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Public Statements

No Budget, No Pay Act Finally Finds Support in Congress

Statement

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Date:
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About 90 percent of Americans dislike Congress, and for good reason. We're less popular than cockroaches. But a funny thing happened on the House floor last week: My colleagues supported an idea that has a 90 percent public approval rating and could start fixing Congress.

I'm talking about the No Budget, No Pay Act, which I introduced last year and wrote about in The Tennessean in March. The idea is simple: If Congress doesn't do its work on time, it doesn't get paid.

The idea came from a Nashvillian who told me, "Congressman, I don't get paid if I don't do my job, and do it on time. Why should you be any different?" The answer to his question is No Budget, No Pay.

I worked my colleagues, and the nonpartisan citizen group No Labels mobilized its grass-roots network. By the end of 2012, my bill had 79 co-sponsors, both Republicans and Democrats. Most of Tennessee's congressional delegation signed on in support, including both U.S. senators. Democrats from California to New York signed on. Diane Black ran television ads supporting my bill. This was a truly bipartisan effort.

At the start of 2013 and the new Congress, we had to begin finding cosponsors all over again. Neither political party liked my bill, so the odds of passage were long. Many of my colleagues hated the idea of not getting a paycheck. Even the rich ones hated it because they like money the most.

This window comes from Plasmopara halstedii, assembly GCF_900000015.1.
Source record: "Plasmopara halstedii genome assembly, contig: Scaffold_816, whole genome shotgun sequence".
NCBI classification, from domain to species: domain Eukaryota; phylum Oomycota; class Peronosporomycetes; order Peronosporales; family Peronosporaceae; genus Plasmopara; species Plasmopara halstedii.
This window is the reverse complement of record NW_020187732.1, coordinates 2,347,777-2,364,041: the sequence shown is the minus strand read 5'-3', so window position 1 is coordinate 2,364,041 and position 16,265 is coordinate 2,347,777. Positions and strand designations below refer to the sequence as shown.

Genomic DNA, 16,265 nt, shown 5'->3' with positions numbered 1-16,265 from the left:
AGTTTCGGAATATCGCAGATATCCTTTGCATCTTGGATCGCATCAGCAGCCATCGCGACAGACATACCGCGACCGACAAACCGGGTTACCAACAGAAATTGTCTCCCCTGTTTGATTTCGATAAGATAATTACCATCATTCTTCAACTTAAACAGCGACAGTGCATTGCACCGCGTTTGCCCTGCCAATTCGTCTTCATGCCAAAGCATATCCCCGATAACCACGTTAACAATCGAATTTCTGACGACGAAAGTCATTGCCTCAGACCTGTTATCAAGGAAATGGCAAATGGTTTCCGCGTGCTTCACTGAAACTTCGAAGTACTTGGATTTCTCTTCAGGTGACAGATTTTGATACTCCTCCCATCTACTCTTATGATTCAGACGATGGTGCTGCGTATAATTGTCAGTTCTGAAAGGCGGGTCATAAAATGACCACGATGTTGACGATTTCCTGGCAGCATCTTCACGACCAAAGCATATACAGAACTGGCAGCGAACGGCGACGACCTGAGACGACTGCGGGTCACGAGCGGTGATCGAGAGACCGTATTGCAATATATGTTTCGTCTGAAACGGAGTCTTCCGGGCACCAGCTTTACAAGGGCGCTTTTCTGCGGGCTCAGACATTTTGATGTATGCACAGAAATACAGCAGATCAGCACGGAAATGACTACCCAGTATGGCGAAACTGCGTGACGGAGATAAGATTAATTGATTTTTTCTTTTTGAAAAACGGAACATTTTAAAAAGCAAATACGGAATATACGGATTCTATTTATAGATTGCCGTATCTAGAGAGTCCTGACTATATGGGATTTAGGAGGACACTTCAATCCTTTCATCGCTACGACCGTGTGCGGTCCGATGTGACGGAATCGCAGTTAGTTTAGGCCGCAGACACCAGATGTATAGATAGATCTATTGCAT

My response: Don't give up on the idea of Congress passing a budget on time. If we meet our deadline, no one's pay will be docked. Just the threat of stopping paychecks will be enough to get the job done, especially when an angry spouse is waiting at home.

When the new Congress was sworn in early this month, I re-introduced my bill, and after a week, it had 59 co-sponsors; in 2012, it had taken us nearly a year to hit that number.

Republican leaders noticed the growing strength of our idea and announced that they would attach a watered-down version of my bill to their debt-ceiling bill. I am not responsible for their drafting. This surprise combination bill passed overwhelmingly, 285-144. Eighty-six Democrats supported the bill, including moderates, liberals, freshmen and old-timers.

Senate Majority Leader Harry Reid has said the bill will pass this week, and the White House has indicated the president will sign it into law. Despite these assurances, I won't rest until it's done.

No principle is more basic to Tennessee values than "no work, no pay." As our state's beloved former Gov. Ned Ray McWherter used to say, "If you don't want to work, you ought not to hire out."

Congress' unpopularity is its own fault, but I'm encouraged that this new Congress was quick to support a new type of reform, one that aligns the interests of politicians with taxpayers. No Budget, No Pay is no cure-all, but it's a good start.


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